Commercially available gluten-free pastas elevate postprandial glycemia in comparison to conventional wheat pasta in healthy adults: a double-blind randomized crossover trial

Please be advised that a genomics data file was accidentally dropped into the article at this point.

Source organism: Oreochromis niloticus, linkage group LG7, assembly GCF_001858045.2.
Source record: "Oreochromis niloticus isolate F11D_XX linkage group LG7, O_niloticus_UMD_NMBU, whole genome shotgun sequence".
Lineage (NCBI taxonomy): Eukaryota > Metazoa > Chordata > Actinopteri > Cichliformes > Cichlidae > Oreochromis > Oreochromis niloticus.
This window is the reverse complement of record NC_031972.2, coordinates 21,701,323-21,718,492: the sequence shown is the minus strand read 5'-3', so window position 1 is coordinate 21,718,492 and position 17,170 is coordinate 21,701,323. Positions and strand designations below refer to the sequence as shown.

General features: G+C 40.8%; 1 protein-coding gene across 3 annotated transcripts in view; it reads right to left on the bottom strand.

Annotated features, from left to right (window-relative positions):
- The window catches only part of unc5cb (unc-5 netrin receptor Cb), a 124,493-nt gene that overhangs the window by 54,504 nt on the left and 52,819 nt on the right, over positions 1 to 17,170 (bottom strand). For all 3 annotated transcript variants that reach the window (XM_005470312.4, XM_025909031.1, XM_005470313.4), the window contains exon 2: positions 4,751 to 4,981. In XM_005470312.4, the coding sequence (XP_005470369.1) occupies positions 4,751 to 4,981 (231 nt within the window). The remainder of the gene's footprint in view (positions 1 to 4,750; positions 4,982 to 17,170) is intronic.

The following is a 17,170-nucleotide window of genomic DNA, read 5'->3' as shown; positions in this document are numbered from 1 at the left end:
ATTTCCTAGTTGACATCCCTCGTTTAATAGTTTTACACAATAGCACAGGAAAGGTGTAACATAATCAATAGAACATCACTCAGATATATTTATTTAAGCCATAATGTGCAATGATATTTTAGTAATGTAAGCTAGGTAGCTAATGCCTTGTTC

Given the popularity of gluten-free diets, research regarding the health implications of gluten-free (GF) products is necessary. This study compared the postprandial glycemic responses to three GF pastas commonly available in the U.S. market to that of wheat pasta in healthy adults. Thirteen healthy non-smoking men and women from a university campus population were enrolled in this randomized 4 × 4 block crossover study and completed all four treatments. Participants followed a standardized diet and activity protocol the day prior to testing, and one week separated testing periods. The test meal (a macaroni and cheese dish prepared with conventional wheat pasta or with GF pasta composed of either brown rice, rice and corn, or corn and quinoa flours) was consumed under observation, and blood was sampled in the fasted state and at one-half hour intervals for the first 2 hours following meal ingestion. A significant pasta × time interaction was observed for the incremental postprandial glycemia curves (p = 0.036, repeated measures ANOVA; effect size [partial eta squared], 0.943). Post-hoc analysis revealed a significant difference for the 30-minute postprandial blood glucose concentrations: the plasma glucose concentration was 57% higher for the GF rice and corn pasta compared to traditional wheat pasta (p = 0.011). Since postprandial glycemia was higher for GF pasta composed of rice and corn flours compared to wheat pasta, more research is needed to understand how the substitute ingredients for GF pastas impact health parameters and disease risk.